So yes, at times, I have found myself trying to fit into some sort of imaginary mast cell box to prove to the medical world (and sometimes myself) that I'm NOT making things up, my mast cells ARE NOT playing nice, and I really do need help to be able to live normally. Why should we have to fight for that? That is why this whole "mast cell box" that doesn't exist sometimes feels like it does.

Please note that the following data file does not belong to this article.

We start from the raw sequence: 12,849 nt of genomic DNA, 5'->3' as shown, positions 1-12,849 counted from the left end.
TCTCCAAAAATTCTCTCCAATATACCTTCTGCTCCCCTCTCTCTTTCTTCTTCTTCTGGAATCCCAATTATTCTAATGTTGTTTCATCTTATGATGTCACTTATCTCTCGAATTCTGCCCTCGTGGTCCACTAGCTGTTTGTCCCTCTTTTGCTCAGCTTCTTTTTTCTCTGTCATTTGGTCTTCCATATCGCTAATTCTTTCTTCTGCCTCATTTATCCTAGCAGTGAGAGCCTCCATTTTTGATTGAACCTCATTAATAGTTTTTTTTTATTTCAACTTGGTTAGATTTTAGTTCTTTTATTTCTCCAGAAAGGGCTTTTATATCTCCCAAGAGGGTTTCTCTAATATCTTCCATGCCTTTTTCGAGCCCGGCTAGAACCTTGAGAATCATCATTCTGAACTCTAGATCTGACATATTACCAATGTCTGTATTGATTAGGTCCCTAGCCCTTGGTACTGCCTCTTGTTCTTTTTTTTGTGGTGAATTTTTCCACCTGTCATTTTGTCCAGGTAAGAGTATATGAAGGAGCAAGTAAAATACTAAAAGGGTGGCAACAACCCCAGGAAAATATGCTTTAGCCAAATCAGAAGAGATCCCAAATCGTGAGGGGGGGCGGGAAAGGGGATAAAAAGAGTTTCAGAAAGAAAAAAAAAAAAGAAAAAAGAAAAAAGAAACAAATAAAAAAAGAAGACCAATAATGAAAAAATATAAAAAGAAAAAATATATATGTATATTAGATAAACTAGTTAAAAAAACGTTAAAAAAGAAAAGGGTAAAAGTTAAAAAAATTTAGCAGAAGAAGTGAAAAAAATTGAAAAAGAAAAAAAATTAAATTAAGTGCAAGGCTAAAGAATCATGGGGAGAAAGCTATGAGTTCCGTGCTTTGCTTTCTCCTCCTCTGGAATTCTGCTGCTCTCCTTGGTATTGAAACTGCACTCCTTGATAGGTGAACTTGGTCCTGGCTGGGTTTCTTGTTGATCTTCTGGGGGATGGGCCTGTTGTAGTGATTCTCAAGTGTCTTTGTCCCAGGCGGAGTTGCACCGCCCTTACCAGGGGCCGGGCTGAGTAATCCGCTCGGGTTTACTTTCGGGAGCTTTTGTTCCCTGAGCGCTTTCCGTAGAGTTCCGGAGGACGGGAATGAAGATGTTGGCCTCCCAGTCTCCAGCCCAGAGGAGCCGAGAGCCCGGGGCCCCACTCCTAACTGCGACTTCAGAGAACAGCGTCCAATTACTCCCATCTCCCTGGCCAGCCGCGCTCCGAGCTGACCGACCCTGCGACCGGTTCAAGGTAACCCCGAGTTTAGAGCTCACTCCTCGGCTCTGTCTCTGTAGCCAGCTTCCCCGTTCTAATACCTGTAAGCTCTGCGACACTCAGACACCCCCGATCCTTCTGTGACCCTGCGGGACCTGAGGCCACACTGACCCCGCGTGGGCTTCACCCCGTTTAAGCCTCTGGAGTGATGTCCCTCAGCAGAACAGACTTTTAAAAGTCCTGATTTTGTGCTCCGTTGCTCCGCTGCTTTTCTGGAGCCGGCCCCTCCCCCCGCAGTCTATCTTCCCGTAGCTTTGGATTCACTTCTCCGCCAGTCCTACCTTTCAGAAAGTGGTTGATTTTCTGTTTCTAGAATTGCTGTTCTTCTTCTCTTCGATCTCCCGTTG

Because instead of being treated for a progressing rare disease, we've been told FOR YEARS we can't possibly have the symptoms we report, that our symptoms don't make sense and can't be real, and that we are liars. It takes time to move beyond being told by multiple doctors in often more than one state that we are (1) making things up entirely or (2) can't possibly be dealing with the symptoms we have. I had a neurologist at a world renown medical facility say to my face (with my mom in the room) that I wasn't sick enough to be in his office and to come back when I couldn't walk. Two years later I couldn't walk unassisted and I half felt like going back to him and saying that maybe if he had done something two years earlier I wouldn't have had to ever get to the point where I couldn't walk. That is why the "mast cell box" that doesn't exist is so very much real.